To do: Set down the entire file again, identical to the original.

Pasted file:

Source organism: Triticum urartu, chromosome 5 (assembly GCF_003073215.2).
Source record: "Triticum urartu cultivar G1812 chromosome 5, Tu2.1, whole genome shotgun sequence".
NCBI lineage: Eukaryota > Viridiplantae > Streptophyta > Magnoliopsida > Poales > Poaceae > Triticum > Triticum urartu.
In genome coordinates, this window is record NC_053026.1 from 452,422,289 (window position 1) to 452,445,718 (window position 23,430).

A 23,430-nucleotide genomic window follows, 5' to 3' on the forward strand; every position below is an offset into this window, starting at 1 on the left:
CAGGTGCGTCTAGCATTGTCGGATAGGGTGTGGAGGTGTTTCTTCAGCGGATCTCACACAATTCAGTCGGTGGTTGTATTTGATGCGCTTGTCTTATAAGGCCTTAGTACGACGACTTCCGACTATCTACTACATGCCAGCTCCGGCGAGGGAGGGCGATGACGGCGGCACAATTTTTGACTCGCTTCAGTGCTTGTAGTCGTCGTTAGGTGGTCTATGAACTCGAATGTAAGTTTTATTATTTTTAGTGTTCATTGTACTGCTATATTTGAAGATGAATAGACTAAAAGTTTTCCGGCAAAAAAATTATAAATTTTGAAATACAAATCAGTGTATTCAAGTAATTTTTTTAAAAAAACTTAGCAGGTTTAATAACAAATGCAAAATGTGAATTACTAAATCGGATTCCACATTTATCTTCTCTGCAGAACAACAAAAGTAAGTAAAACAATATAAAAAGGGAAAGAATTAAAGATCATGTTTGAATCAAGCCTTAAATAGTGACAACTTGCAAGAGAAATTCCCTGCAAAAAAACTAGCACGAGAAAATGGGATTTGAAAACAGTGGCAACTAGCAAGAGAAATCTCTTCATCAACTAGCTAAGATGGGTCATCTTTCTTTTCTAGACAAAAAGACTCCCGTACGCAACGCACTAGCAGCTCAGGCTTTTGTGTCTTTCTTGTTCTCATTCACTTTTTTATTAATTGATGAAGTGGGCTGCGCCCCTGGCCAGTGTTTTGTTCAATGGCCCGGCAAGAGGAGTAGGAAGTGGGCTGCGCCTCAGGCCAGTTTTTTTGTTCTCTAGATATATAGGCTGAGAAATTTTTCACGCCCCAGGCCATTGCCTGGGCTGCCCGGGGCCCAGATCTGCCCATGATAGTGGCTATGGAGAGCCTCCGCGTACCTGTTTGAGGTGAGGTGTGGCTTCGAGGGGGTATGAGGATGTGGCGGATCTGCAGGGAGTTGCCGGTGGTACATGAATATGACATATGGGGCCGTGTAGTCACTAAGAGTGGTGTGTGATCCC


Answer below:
Source organism: Triticum urartu, chromosome 5 (assembly GCF_003073215.2).
Source record: "Triticum urartu cultivar G1812 chromosome 5, Tu2.1, whole genome shotgun sequence".
NCBI lineage: Eukaryota > Viridiplantae > Streptophyta > Magnoliopsida > Poales > Poaceae > Triticum > Triticum urartu.
In genome coordinates, this window is record NC_053026.1 from 452,422,289 (window position 1) to 452,445,718 (window position 23,430).

A 23,430-nucleotide genomic window follows, 5' to 3' on the forward strand; every position below is an offset into this window, starting at 1 on the left:
CAGGTGCGTCTAGCATTGTCGGATAGGGTGTGGAGGTGTTTCTTCAGCGGATCTCACACAATTCAGTCGGTGGTTGTATTTGATGCGCTTGTCTTATAAGGCCTTAGTACGACGACTTCCGACTATCTACTACATGCCAGCTCCGGCGAGGGAGGGCGATGACGGCGGCACAATTTTTGACTCGCTTCAGTGCTTGTAGTCGTCGTTAGGTGGTCTATGAACTCGAATGTAAGTTTTATTATTTTTAGTGTTCATTGTACTGCTATATTTGAAGATGAATAGACTAAAAGTTTTCCGGCAAAAAAATTATAAATTTTGAAATACAAATCAGTGTATTCAAGTAATTTTTTTAAAAAAACTTAGCAGGTTTAATAACAAATGCAAAATGTGAATTACTAAATCGGATTCCACATTTATCTTCTCTGCAGAACAACAAAAGTAAGTAAAACAATATAAAAAGGGAAAGAATTAAAGATCATGTTTGAATCAAGCCTTAAATAGTGACAACTTGCAAGAGAAATTCCCTGCAAAAAAACTAGCACGAGAAAATGGGATTTGAAAACAGTGGCAACTAGCAAGAGAAATCTCTTCATCAACTAGCTAAGATGGGTCATCTTTCTTTTCTAGACAAAAAGACTCCCGTACGCAACGCACTAGCAGCTCAGGCTTTTGTGTCTTTCTTGTTCTCATTCACTTTTTTATTAATTGATGAAGTGGGCTGCGCCCCTGGCCAGTGTTTTGTTCAATGGCCCGGCAAGAGGAGTAGGAAGTGGGCTGCGCCTCAGGCCAGTTTTTTTGTTCTCTAGATATATAGGCTGAGAAATTTTTCACGCCCCAGGCCATTGCCTGGGCTGCCCGGGGCCCAGATCTGCCCATGATAGTGGCTATGGAGAGCCTCCGCGTACCTGTTTGAGGTGAGGTGTGGCTTCGAGGGGGTATGAGGATGTGGCGGATCTGCAGGGAGTTGCCGGTGGTACATGAATATGACATATGGGGCCGTGTAGTCACTAAGAGTGGTGTGTGATCCC